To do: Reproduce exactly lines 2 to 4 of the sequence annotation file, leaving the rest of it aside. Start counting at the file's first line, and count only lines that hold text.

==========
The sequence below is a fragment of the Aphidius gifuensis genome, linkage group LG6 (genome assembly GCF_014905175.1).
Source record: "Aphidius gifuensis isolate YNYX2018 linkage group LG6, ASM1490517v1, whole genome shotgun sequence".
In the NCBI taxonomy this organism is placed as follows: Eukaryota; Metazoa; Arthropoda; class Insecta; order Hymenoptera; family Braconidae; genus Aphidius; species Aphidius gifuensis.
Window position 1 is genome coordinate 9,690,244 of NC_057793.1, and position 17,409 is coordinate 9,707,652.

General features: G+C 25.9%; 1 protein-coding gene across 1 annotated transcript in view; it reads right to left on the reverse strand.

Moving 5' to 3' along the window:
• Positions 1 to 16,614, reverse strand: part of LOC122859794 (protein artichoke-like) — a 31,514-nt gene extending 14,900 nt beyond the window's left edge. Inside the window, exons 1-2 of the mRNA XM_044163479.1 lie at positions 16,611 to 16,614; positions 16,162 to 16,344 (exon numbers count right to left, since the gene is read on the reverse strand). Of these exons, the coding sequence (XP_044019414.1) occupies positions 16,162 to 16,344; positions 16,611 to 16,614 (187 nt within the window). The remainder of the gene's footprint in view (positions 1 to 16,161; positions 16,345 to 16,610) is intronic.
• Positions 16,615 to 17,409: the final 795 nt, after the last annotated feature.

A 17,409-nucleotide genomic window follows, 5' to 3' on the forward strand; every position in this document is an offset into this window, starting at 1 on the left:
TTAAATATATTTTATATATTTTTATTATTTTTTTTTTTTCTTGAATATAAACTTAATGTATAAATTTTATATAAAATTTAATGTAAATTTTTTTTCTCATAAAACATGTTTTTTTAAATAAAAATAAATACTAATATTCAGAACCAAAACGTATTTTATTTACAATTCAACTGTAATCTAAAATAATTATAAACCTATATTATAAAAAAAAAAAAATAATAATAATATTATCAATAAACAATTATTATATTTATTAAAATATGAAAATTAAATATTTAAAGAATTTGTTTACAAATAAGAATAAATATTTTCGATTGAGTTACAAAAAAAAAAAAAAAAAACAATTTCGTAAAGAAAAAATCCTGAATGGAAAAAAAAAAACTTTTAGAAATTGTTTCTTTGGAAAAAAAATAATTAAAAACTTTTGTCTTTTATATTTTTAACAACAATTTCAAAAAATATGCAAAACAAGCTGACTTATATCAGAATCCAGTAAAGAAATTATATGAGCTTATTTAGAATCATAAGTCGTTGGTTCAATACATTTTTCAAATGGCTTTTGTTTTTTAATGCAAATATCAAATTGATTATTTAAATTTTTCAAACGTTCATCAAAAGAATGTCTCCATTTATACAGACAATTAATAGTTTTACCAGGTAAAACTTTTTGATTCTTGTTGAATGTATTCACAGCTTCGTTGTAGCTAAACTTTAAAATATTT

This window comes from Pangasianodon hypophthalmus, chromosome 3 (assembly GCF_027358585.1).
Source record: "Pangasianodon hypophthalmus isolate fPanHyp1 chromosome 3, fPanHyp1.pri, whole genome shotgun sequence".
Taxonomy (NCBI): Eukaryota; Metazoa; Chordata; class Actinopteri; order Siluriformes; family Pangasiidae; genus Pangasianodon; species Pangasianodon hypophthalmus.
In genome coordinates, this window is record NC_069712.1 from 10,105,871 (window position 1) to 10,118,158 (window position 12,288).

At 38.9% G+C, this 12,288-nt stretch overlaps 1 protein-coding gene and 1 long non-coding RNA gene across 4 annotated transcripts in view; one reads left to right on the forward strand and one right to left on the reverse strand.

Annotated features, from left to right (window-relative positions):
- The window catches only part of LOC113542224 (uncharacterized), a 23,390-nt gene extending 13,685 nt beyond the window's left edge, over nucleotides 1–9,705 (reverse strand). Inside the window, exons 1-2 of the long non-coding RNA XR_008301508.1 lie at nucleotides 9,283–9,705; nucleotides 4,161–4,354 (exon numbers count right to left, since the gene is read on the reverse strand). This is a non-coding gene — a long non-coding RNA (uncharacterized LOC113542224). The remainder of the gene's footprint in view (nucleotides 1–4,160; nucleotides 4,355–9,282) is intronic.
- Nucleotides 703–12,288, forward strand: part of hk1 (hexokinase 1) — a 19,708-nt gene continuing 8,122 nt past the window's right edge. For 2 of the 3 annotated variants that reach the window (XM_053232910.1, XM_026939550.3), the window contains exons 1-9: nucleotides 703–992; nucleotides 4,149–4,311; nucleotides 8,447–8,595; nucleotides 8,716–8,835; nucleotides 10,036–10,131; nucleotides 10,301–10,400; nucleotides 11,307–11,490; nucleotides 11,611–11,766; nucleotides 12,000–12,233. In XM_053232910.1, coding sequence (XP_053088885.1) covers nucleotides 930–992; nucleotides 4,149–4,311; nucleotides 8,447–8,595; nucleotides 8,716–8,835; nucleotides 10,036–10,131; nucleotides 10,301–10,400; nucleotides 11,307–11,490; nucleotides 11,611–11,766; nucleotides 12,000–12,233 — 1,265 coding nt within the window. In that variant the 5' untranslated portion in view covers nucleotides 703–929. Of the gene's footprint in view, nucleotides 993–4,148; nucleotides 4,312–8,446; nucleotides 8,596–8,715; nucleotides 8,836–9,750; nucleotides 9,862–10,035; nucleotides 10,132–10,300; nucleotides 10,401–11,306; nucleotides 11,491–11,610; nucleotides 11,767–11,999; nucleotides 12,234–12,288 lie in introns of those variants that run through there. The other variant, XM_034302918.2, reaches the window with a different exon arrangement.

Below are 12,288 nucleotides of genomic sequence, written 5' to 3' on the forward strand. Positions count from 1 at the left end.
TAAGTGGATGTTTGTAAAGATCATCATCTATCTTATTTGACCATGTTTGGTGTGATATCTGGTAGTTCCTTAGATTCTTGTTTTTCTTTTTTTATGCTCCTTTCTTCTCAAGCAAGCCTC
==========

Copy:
Source record: "Aphidius gifuensis isolate YNYX2018 linkage group LG6, ASM1490517v1, whole genome shotgun sequence".
In the NCBI taxonomy this organism is placed as follows: Eukaryota; Metazoa; Arthropoda; class Insecta; order Hymenoptera; family Braconidae; genus Aphidius; species Aphidius gifuensis.
Window position 1 is genome coordinate 9,690,244 of NC_057793.1, and position 17,409 is coordinate 9,707,652.